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Wednesday, January 4, 2017

OVEJA WITH A 13TH CENTURY RECIPE FOR ROAST LAMB

Merino lamb
Photo from Bernard Spragg. NZ
OCast oueja, Gall ovella, Leon. ovella, ougüeia, ugüeya, uveya, Maragato (León) oveyaoubeua, oveia or doveia, Eng. sheep. During the Middle Ages, lamb was more commonly eaten than veal or beef as the cow was no bigger than a dog, which yielded much less meat than the lamb. 

The Spaniards were very popular for developing the merino lamb, which was developed by the Phoenicians, Greeks, Italians and Spanish but the Hispano-Arabs introduced an improved the breed between the 8th-13th C to produce the best wool of all varieties.

[Dialecto. 1947:282; 338; ES: Lord. mesta. 6/24/16: merino. 6/10/16; García Rey. 1934:117; Lord. Memories. n/d.: Sas. 1976:451; and Villena/Calero. 2002:22b]

ROAST LAMB IN ITS SKIN ADAPTED FROM HUICI’S TRANSLATION INTO SPANISH OF ANÓN AL-ANDALUS, #28 CORDERO ASADO CON PIEL, p 29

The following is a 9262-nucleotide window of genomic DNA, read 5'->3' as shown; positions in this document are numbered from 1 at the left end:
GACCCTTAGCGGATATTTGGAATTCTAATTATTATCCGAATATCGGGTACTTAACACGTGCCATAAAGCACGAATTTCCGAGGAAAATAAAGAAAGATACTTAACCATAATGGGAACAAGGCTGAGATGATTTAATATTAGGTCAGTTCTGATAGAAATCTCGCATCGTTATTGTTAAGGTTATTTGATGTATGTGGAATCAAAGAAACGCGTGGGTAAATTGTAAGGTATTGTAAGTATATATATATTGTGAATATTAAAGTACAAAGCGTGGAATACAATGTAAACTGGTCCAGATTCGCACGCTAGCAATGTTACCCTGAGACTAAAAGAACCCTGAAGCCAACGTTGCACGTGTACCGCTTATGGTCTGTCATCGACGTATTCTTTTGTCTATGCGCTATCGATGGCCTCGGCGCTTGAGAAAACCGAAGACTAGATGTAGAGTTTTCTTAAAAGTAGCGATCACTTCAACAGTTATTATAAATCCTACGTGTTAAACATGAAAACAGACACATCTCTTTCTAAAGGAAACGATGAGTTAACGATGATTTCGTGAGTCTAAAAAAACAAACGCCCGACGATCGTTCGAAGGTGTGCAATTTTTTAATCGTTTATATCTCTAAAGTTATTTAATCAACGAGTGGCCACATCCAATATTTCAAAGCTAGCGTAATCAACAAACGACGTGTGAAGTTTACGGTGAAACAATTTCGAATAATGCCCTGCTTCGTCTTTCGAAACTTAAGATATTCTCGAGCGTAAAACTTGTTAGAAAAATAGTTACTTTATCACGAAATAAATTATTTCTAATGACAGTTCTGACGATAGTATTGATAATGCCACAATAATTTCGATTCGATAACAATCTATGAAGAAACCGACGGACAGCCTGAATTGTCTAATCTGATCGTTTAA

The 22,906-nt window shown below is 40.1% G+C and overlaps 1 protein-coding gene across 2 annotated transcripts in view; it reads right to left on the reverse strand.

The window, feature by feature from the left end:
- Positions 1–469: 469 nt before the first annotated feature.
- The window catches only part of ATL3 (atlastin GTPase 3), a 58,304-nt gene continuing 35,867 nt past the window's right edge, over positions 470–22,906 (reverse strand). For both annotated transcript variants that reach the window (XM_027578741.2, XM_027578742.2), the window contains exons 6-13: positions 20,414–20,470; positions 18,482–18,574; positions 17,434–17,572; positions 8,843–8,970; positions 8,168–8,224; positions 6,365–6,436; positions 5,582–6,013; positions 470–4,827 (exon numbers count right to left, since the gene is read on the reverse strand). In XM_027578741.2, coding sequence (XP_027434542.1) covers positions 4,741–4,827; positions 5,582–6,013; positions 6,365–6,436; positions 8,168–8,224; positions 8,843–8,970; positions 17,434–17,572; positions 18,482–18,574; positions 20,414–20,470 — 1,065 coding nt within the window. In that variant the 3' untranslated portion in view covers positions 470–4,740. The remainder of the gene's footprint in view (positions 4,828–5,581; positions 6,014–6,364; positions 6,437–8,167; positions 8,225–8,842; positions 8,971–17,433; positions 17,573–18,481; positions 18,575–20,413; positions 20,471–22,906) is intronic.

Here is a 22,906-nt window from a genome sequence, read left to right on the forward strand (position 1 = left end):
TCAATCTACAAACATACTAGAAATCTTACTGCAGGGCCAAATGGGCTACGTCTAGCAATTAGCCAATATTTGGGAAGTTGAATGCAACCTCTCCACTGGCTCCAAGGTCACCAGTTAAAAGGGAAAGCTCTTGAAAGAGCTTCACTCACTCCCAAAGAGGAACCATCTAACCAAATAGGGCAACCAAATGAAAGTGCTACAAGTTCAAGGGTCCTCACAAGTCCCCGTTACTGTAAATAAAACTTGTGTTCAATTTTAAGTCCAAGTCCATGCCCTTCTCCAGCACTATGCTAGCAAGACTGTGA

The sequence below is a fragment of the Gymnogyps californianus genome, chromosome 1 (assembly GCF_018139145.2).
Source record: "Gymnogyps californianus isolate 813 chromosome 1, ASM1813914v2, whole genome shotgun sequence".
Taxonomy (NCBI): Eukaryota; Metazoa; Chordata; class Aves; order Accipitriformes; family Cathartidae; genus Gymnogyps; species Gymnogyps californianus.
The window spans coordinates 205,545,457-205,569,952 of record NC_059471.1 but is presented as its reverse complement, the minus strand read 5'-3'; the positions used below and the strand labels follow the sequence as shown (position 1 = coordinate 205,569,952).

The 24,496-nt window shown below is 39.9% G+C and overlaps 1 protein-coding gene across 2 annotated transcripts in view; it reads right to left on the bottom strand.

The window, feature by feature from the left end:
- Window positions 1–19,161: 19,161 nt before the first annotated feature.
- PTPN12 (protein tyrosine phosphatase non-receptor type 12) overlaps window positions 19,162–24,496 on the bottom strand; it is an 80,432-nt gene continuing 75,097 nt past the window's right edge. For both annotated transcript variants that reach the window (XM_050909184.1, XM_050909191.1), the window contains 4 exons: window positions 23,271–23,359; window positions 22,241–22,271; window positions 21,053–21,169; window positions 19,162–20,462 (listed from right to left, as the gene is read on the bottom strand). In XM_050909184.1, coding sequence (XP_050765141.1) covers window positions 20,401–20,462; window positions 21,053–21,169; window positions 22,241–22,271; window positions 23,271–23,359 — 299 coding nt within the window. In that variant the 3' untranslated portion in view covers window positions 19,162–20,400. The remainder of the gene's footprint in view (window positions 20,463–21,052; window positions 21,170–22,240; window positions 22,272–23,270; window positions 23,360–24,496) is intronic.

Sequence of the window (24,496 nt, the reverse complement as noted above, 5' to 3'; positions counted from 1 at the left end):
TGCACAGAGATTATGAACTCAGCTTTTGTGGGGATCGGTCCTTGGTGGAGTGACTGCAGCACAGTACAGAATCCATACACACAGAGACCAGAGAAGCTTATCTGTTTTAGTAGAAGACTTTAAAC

Rolling Boneless LEg of Lamb in Stuffing Mixture
Photo by: Lord-Williams
Ingredients

1 lamb[1]
entails
aromatic spices, such as 1 tsp each of cinnamon, nutmeg and cloves and 
½tsp white pepper
1 tbsp oil
1 tsp murri
3 eggs or 6 egg yolks
aromatic herbs such as 1 tbsp ea of thyme, rosemary, oregano and mint

Garnish:
1 tbsp salt to taste
1 tsp freshly ground white pepper
2 tsp ground cinnamon

Preparation

Carving the Roast
Photo by: Lord-Williams
Select a fat lamb. Remove the entails. Put the lamb in a pot and pour boiling water over it. Remove wool. 

Clean and stuff with aromatic spices, oil and murri.[2] Beat a egg with aromatic herbs an add this to stuffing. Sew up the stomach, the neck and any other openings to prevent grease from coming out. 

PREHEAT OVEN TO 400ºF/200ºC

Place it in a tannur oven [3] and roast until done. Remove from heat and carve with a sharp knife. Sprinkle with ground salt, pepper and cinnamon.
_______________________________
[1] 2 ½ boneless leg of lamb was used as a whole lamb was not available.
[2] Unfortunately. the lamb came prepared and stuffed in a net. All the stuffing, spices and herbs, were mixed together with the blood from the cut of lamb. This was heated until a paste was formed. The paste was spread out on aluminium foil and the roast was placed on top. Then the foil was rolled to cover the roast with the stuffing. 
[3] A conventional oven was used as a tannur was not available. 

HUICI’S TRANSLATION INTO SPANISH OF 
ANÓN AL-ANDALUS, #28 CORDERO ASADO CON PIEL, p 29



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